dismissal of a complaint, in whole or in part, if the plaintiff fails to state a claim
upon which relief can be granted. In reviewing such a motion, the court must
“accept all factual allegations as true, construe the [c]omplaint in the light most
favorable to the plaintiff, and determine whether, under any reasonable
reading of the [c]omplaint, the plaintiff may be entitled to relief.” Fleisher v.
Standard Ins. Co., 679 F.3d 116, 120 (3d Cir. 2012) (internal quotation marks
and citation omitted). It is the moving party that bears the burden of showing
that no claim has been stated. Hedges v. United States, 404 F.3d 744, 750
(3d Cir. 2005).
Dismissal on Rule 12(b)(6) grounds is appropriate only if, accepting all
of the facts alleged in the complaint as true, the plaintiff has failed to plead
“enough facts to state a claim to relief that is plausible on its face.” Bell
Atlantic Corp. v. Twombly, 550 U.S. 544, 547 (2007). The facts alleged must
be sufficient to “raise a right to relief above the speculative level.” Id. at 555.
The plaintiff must be able to “provide the grounds of his entitlement to relief,”
which “requires more than labels and conclusions.” Phillips v. County of
Allegheny, 515 F.3d 224, 231 (3d Cir. 2008) (brackets and internal quotation
marks omitted) (quoting Twombly, 550 U.S. at 555). “[A] formulaic recitation
of the elements of a cause of action will not do.” Id.2
Generally, the court should grant leave to amend a complaint before
dismissing it as merely deficient. See, e.g., Fletcher-Harlee Corp. v. Pote
Concrete Contractors, Inc., 482 F.3d 247, 252 (3d Cir. 2007). “Dismissal
The court may rely on the complaint, attached exhibits, and matters of
public record in making a determination. Sands v. McCormick, 502 F.3d 263,
268 (3d Cir. 2007). The court may also consider “undisputedly authentic
document[s] that a defendant attaches as an exhibit to a motion to dismiss if
the plaintiff’s claims are based on the [attached] documents.” Pension Benefit
Guar. Corp. v. White Consol. Indus., Inc., 998 F.2d 1192, 1196 (3d Cir. 1993).
Moreover, “documents whose contents are alleged in the complaint and
whose authenticity no party questions, but which are not physically attached
to the pleading, may be considered.” Pryor v. Nat’l Collegiate Athletic Ass’n,
288 F.3d 548, 560 (3d Cir. 2002) (quoting 62 Fed. Proc., L.Ed. §62:508).
without leave to amend is justified only on the grounds of bad faith, undue
delay, prejudice, or futility.” Alston v. Parker, 363 F.3d 229, 236 (3d Cir. 2004).
The court agrees with and adopts Judge Saporito’s conclusions,
although the court liberally construes the plaintiff’s amended complaint to
include claims under Title VII and the PHRA.4 The plaintiff has pled sufficient
facts alleging discrimination and retaliation to withstand a motion to dismiss.
Her amended complaint, though inartfully pleaded, attempts to substantially
comply with this court’s October 14, 2015 Order, making dismissal with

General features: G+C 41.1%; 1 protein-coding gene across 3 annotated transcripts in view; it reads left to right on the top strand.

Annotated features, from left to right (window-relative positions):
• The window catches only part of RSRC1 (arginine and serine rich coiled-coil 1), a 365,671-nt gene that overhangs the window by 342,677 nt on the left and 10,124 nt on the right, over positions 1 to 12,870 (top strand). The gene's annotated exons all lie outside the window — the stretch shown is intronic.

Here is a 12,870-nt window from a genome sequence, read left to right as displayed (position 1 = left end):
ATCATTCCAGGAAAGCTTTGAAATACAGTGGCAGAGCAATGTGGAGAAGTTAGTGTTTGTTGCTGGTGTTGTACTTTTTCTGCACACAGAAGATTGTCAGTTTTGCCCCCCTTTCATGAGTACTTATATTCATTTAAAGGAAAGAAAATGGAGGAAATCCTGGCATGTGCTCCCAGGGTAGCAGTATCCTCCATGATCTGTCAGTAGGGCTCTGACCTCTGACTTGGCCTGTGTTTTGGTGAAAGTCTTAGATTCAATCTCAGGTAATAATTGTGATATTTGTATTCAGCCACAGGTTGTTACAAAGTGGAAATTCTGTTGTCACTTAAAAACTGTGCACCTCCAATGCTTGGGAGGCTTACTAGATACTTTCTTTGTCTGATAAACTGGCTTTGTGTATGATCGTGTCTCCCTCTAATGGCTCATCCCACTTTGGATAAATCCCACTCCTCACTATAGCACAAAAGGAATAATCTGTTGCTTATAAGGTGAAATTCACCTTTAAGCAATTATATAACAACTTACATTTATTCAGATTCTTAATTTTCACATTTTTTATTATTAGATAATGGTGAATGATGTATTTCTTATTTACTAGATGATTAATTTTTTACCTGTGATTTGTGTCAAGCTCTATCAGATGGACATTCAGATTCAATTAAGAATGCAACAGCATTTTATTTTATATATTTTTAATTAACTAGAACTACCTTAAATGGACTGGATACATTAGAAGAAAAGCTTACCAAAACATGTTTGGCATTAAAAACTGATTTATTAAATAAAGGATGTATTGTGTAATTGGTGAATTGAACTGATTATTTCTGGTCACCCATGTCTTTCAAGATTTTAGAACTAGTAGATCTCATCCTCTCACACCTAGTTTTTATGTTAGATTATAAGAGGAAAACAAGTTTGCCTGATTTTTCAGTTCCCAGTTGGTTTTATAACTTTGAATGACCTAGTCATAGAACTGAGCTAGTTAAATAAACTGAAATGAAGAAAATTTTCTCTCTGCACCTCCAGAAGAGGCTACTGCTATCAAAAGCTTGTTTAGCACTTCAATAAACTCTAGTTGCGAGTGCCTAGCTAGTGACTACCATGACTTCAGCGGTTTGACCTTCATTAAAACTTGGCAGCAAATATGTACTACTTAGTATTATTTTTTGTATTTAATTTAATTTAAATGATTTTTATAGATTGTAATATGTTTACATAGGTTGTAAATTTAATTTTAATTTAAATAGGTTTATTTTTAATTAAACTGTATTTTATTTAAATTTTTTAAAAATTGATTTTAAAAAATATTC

prejudice inappropriate on that ground. The court also agrees that the claims
against defendants Beers and Rushton must be dismissed for reasons
discussed further below.
A. The Plaintiff’s Second Amended Complaint
Although Judge Saporito briefly reviewed the plaintiff’s claims in his
report, the court will further clarify and construe the plaintiff’s pleading so as
The procedural history and factual background of this case are fully
provided in Judge Saporito’s report and will not be repeated herein. The
court’s construction of the plaintiff’s amended complaint is primarily to provide
clarity to the parties moving forward.
Judge Saporito found that all of the plaintiff’s claims arose under Title
VII. As discussed further herein, construing the plaintiff’s complaint liberally,
the court finds that the plaintiff’s claims also arise under the PHRA.
to provide guidance to the parties moving forward. All pleadings must be
construed so “as to do justice.” Fed. R. Civ. P. 8(e). Pro se pleadings, in
particular, must be “construed liberally.” Alston, 363 F.3d at 234. The policy
requiring courts to construe pro se pleadings liberally is “driven by the
understanding that [i]mplicit in the right of self-representation is an obligation
on the part of the court to make reasonable allowances to protect pro se
litigants from inadvertent forfeiture of important rights because of their lack of
legal training.” Higgs v. Att’y Gen., 655 F.3d 333, 339 (3d Cir. 2011) (quoting
Triestman v. Fed. Bureau of Prisons, 470 F.3d 471, 475 (2d Cir. 2006))
(alteration in original).
Within her second amended complaint, the plaintiff states that her
claims arise under Title VII in a section entitled “Statement of the Claim,” (Doc.
30, at ¶9). However, it is undisputed that the plaintiff’s administrative
complaint was first made with the Pennsylvania Human Relations Commission
(“PHRC”) responsible for handling both Title VII and PHRA claims in